Of course, modeling doesn’t always lead exactly to “monkey see, monkey do,” and as parents, we may not always be aware of what other behaviors are being modeled for our children. This is why the next step is to engage in a discussion with your child to help promote self-reflection. You might start by helping your child identify what roadblocks come up when they engage in specific tasks? Are there any patterns or strong emotions that come up? For example, if your 2e child is always late to events, you might ask them about how they get ready to go somewhere. Perhaps their biggest hang up is picking out an outfit, so you make a plan to pick out clothes together the night before they are supposed to meet their friend for a movie.
2e students may need a longer runway before “take off.” That is, you may need to help them practice, practice, and practice life skills some more before they are ready. Previewing is a great tool for all learners and can be used to help children with life skills as well. For example, if your 2e child has sensory processing issues that make them especially sensitive to chewing noises, you might preview how to handle a group activity that involves eating. Together, you can brainstorm strategies like using earplugs, stepping outside for quiet time, or breathing exercises that your child will them have in their back pocket when they eventually are around someone who triggers their hearing sensitivity.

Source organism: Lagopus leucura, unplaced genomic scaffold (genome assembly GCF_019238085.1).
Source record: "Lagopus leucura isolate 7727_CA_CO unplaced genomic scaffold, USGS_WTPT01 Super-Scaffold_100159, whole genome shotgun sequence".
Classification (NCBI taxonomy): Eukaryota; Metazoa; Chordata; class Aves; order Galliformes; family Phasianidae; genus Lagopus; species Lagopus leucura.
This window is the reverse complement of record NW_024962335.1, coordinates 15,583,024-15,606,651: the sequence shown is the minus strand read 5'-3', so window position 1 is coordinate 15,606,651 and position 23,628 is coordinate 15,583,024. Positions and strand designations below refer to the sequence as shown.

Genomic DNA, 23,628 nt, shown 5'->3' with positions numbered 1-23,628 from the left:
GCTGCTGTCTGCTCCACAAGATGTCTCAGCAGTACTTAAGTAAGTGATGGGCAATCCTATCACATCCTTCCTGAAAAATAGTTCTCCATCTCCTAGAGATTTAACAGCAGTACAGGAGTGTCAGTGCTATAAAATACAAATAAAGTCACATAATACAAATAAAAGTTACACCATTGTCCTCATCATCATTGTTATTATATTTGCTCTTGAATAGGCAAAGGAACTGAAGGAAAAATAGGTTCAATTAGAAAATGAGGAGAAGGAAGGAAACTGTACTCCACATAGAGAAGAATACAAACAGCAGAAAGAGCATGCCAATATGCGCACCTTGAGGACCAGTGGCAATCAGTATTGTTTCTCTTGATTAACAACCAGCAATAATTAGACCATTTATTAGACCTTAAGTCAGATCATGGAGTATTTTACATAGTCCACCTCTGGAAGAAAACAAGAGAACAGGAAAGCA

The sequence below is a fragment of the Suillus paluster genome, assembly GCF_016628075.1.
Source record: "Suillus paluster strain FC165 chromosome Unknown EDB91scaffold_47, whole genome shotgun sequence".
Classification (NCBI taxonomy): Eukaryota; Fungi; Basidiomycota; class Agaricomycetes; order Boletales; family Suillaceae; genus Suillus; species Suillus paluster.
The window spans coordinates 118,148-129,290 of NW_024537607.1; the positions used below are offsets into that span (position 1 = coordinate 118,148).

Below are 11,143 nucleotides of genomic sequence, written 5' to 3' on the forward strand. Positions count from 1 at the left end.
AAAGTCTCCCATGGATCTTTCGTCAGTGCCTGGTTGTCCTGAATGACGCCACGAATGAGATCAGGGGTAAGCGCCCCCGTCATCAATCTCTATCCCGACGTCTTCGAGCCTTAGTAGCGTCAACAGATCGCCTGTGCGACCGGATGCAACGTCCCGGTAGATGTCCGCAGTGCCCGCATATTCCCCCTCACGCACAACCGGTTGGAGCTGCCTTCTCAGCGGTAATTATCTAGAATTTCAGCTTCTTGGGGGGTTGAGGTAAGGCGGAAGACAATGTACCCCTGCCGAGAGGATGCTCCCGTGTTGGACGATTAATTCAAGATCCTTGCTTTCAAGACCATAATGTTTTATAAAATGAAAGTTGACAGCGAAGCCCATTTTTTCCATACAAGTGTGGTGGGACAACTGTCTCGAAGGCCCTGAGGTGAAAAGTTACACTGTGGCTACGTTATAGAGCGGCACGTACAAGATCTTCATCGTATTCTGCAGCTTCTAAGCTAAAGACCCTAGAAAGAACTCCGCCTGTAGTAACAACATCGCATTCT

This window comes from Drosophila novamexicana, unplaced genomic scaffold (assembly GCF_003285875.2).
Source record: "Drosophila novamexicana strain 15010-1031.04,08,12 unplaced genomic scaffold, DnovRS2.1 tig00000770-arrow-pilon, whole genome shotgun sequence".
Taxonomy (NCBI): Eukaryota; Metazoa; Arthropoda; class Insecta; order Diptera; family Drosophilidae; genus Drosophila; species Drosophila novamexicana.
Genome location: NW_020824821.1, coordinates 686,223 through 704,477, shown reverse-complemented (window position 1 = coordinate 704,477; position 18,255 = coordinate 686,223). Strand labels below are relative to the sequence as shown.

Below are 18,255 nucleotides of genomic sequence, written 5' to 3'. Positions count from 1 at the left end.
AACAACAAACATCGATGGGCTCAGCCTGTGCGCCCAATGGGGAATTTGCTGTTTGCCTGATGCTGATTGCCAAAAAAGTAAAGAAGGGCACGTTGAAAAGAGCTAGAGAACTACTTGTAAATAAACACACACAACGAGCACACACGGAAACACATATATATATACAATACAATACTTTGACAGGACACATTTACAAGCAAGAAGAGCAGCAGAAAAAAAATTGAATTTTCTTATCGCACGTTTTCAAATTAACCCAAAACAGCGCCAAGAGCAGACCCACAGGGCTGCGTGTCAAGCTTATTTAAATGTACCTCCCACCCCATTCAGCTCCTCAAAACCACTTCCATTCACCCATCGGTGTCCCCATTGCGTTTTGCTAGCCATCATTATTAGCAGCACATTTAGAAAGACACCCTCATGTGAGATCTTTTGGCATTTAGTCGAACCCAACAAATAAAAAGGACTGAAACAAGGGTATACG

At some point, your child will need to put their life skills to the test outside of the home. Parents can help provide safe risk-taking opportunities in the real world to help their children activate their life skills. For example, if your 2e child struggles with decision making, give them a low-stakes chance to practice by having them choose the next restaurant your family dines out to. You can share any allergies other family members have and help them with the trial and error of planning. For example, maybe the restaurant they picked has a 45min wait – that is okay! This is a great learning moment for problem-solving, and you can discuss waiting versus finding a Plan B option. You can also utilize volunteer programs and summer camps as places where your child can practice life skills.